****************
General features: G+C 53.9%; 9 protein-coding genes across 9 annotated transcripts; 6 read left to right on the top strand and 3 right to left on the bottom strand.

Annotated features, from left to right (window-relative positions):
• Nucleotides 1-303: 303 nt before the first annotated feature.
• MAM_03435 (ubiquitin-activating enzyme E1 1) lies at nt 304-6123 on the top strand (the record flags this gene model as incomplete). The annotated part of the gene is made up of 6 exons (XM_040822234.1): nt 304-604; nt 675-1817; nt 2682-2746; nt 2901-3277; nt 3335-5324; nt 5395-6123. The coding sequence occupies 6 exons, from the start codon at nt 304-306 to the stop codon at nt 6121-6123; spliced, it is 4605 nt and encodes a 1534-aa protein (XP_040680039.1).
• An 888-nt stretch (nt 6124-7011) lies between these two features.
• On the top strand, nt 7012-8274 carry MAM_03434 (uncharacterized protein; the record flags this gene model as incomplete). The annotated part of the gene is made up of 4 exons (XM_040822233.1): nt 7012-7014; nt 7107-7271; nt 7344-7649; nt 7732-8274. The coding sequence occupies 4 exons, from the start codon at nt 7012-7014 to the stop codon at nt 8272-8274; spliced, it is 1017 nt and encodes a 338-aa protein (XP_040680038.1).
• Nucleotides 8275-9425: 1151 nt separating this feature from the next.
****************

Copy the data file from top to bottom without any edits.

General features: G+C 53.9%; 9 protein-coding genes across 9 annotated transcripts; 6 read left to right on the top strand and 3 right to left on the bottom strand.

Annotated features, from left to right (window-relative positions):
• Nucleotides 1-303: 303 nt before the first annotated feature.
• MAM_03435 (ubiquitin-activating enzyme E1 1) lies at nt 304-6123 on the top strand (the record flags this gene model as incomplete). The annotated part of the gene is made up of 6 exons (XM_040822234.1): nt 304-604; nt 675-1817; nt 2682-2746; nt 2901-3277; nt 3335-5324; nt 5395-6123. The coding sequence occupies 6 exons, from the start codon at nt 304-306 to the stop codon at nt 6121-6123; spliced, it is 4605 nt and encodes a 1534-aa protein (XP_040680039.1).
• An 888-nt stretch (nt 6124-7011) lies between these two features.
• On the top strand, nt 7012-8274 carry MAM_03434 (uncharacterized protein; the record flags this gene model as incomplete). The annotated part of the gene is made up of 4 exons (XM_040822233.1): nt 7012-7014; nt 7107-7271; nt 7344-7649; nt 7732-8274. The coding sequence occupies 4 exons, from the start codon at nt 7012-7014 to the stop codon at nt 8272-8274; spliced, it is 1017 nt and encodes a 338-aa protein (XP_040680038.1).
• Nucleotides 8275-9425: 1151 nt separating this feature from the next.